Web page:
Ever wonder, what does sakura taste like?
Most folks may already know that one of Japan’s most popular flavors is matcha, the powdered green tea of the iconic tea ceremony. Lesser known is the country’s love for sakura, or cherry blossom flavors. Available a few weeks before the first blooms, these are a must for enjoying the cherry blossom season.
Don’t mistake this flavor for its cherry fruit! Sakura is much more subtle: sweet with a hint of the flower’s fragrance. Heating it for tea or pickling brings out a light sourness. But, it’s most commonly found in sweet treats, like the ones below.
Many traditional Japanese sweets are made from a paste of adzuki, Japan’s sweet red beans. The large seasonally-designed, soft and sweet wagashi served alongside matcha tea is largely made from adzuki.
Take that same bean paste, wrap in in a flour dough, steam it, and you have manju! For the sakura variety seen here, include pickled and salted sakura blossom mixed into the bean paste. The final result is a treat with a complex flavor palette.
Unadulterated adzuki paste fills the interior of these large wrapped sweets. Partially ground mochi rice cake, with some of the texture of the rice remaining, makes the Kansai style of sakura mochi known as domyoji, named for the Domyo-ji Temple in Osaka from which the style of preparation originates.
The Kanto-style of sakura mochi more resembles dorayaki, a sweet snack of two small pancakes sandwiching adzuki paste. This flour-based sakura roll is called chomeiji, named for the Chōmei-ji Temple in Tokyo, neighboring the wagashi shop that developed this popular sweet.
Both styles are wrapped in salted cherry leaves, which increased their shelf life. Eating the leaf is optional, but I certainly do!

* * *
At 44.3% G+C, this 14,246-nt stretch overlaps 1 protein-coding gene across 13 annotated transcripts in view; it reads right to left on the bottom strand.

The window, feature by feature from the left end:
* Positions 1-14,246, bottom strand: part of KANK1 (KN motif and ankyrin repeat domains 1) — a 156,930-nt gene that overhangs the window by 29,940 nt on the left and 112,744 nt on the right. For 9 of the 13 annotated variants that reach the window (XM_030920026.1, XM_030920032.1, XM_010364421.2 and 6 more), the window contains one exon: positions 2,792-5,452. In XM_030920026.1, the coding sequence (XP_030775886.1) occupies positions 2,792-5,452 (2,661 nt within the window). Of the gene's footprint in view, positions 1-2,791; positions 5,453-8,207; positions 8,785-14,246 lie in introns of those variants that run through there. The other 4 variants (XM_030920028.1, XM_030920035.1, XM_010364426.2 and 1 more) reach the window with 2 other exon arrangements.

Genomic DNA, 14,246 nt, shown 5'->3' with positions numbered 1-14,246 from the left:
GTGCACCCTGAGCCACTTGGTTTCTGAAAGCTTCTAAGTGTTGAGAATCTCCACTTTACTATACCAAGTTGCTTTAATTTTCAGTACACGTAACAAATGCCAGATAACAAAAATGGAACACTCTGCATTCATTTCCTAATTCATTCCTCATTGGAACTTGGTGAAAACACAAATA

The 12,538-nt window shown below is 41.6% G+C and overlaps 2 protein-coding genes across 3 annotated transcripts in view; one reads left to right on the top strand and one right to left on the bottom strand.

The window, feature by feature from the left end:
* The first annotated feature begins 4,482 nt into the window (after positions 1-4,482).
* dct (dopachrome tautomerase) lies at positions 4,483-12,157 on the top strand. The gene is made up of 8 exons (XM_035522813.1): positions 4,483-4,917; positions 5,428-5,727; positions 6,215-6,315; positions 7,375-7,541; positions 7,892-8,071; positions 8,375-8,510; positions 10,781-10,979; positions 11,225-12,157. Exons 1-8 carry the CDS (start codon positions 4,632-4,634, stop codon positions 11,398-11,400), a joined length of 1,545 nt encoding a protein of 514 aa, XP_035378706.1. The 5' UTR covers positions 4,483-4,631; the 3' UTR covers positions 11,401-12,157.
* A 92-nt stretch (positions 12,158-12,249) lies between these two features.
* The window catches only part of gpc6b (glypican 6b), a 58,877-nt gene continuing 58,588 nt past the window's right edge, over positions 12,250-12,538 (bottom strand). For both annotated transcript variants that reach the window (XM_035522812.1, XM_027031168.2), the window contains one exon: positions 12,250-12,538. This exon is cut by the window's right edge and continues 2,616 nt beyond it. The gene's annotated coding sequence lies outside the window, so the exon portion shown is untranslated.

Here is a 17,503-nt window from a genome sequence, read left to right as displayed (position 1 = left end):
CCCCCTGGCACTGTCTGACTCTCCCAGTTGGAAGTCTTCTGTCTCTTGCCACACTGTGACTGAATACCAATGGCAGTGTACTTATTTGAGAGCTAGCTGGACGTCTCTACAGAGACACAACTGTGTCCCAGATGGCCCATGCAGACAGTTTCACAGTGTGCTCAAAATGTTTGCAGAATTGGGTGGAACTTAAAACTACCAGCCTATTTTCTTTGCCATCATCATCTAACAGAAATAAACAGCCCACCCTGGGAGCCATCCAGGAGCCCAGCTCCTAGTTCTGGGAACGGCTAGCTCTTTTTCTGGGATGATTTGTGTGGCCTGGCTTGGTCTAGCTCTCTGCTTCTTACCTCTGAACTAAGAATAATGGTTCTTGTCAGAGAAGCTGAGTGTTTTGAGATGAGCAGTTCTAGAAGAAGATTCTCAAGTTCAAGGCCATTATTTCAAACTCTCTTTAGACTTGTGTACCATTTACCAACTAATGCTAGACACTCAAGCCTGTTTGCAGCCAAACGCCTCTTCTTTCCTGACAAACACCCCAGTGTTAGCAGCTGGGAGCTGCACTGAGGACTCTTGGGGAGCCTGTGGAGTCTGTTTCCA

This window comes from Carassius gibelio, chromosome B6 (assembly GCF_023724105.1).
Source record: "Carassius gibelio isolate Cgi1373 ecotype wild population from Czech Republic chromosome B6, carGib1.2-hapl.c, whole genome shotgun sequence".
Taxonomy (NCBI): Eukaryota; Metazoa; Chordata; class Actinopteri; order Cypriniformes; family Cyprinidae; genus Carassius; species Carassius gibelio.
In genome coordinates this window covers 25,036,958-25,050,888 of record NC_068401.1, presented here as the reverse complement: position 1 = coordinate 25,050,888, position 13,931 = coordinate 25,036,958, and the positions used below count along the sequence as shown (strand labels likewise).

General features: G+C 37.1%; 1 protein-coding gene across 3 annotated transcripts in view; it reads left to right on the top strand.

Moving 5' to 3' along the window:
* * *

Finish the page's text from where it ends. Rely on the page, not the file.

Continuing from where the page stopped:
Hanami dango are springtime balls of mochi in three flavors: plain, matcha or yomogi (young Japanese mugwort, a member of the sunflower family) and, of course, sakura. These colorful balls are the most commonly seen traditional sakura sweet. Beware that not all hanami dango are the same, as some may be colored but not flavored. Both plain and flavored hanami dango are enjoyed during the cherry blossom season.
Castella cakes are popular throughout the year, but special flavors are available seasonally. Not only is this fluffy and moist sakura treat covered in gold leaf—a Kanazawa specialty!—but cherry blossom and butterfly shapes have been cut into it as well, making it both beautiful and fun.
The sakura treats pictured here are from Urata and Mameya Bankyu stores in B1 level of the Daiwa Department Store, just 450 meters from Kaname Inn in the Korinbo shopping district!
About a decade ago Rachel fell off a bus and then fell in love with this traditional-crafts and ice-cream-consuming capital of Japan. Editor and amateur photographer with a penchant for nature and history. Not actually fifty songbirds in a trench coat. (Former penname: Ryann)